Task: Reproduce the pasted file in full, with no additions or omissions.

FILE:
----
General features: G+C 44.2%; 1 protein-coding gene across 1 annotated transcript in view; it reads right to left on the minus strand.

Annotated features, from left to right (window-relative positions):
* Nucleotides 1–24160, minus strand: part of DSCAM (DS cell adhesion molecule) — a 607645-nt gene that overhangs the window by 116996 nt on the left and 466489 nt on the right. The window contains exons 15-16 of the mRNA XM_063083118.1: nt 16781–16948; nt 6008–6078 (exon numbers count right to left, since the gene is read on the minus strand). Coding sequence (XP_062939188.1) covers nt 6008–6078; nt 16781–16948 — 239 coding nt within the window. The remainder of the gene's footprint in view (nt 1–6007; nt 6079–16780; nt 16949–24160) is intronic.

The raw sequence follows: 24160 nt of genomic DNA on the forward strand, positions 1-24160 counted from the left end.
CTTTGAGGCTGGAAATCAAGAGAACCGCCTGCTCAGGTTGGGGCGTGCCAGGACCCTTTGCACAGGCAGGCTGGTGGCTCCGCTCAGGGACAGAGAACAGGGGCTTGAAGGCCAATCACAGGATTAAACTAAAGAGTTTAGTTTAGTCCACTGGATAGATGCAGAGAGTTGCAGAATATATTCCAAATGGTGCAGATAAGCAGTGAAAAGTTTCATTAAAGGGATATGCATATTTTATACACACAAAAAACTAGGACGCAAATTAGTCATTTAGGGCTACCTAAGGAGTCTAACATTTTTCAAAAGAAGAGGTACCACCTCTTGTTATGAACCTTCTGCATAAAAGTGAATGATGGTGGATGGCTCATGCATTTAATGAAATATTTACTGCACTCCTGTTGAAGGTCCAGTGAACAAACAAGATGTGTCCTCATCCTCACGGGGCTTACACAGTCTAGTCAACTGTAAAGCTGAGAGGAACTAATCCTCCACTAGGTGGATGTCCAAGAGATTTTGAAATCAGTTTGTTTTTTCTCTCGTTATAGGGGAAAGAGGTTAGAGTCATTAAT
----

General features: G+C 44.2%; 1 protein-coding gene across 1 annotated transcript in view; it reads right to left on the minus strand.

Annotated features, from left to right (window-relative positions):
* Nucleotides 1–24160, minus strand: part of DSCAM (DS cell adhesion molecule) — a 607645-nt gene that overhangs the window by 116996 nt on the left and 466489 nt on the right. The window contains exons 15-16 of the mRNA XM_063083118.1: nt 16781–16948; nt 6008–6078 (exon numbers count right to left, since the gene is read on the minus strand). Coding sequence (XP_062939188.1) covers nt 6008–6078; nt 16781–16948 — 239 coding nt within the window. The remainder of the gene's footprint in view (nt 1–6007; nt 6079–16780; nt 16949–24160) is intronic.

The raw sequence follows: 24160 nt of genomic DNA on the forward strand, positions 1-24160 counted from the left end.
CTTTGAGGCTGGAAATCAAGAGAACCGCCTGCTCAGGTTGGGGCGTGCCAGGACCCTTTGCACAGGCAGGCTGGTGGCTCCGCTCAGGGACAGAGAACAGGGGCTTGAAGGCCAATCACAGGATTAAACTAAAGAGTTTAGTTTAGTCCACTGGATAGATGCAGAGAGTTGCAGAATATATTCCAAATGGTGCAGATAAGCAGTGAAAAGTTTCATTAAAGGGATATGCATATTTTATACACACAAAAAACTAGGACGCAAATTAGTCATTTAGGGCTACCTAAGGAGTCTAACATTTTTCAAAAGAAGAGGTACCACCTCTTGTTATGAACCTTCTGCATAAAAGTGAATGATGGTGGATGGCTCATGCATTTAATGAAATATTTACTGCACTCCTGTTGAAGGTCCAGTGAACAAACAAGATGTGTCCTCATCCTCACGGGGCTTACACAGTCTAGTCAACTGTAAAGCTGAGAGGAACTAATCCTCCACTAGGTGGATGTCCAAGAGATTTTGAAATCAGTTTGTTTTTTCTCTCGTTATAGGGGAAAGAGGTTAGAGTCATTAAT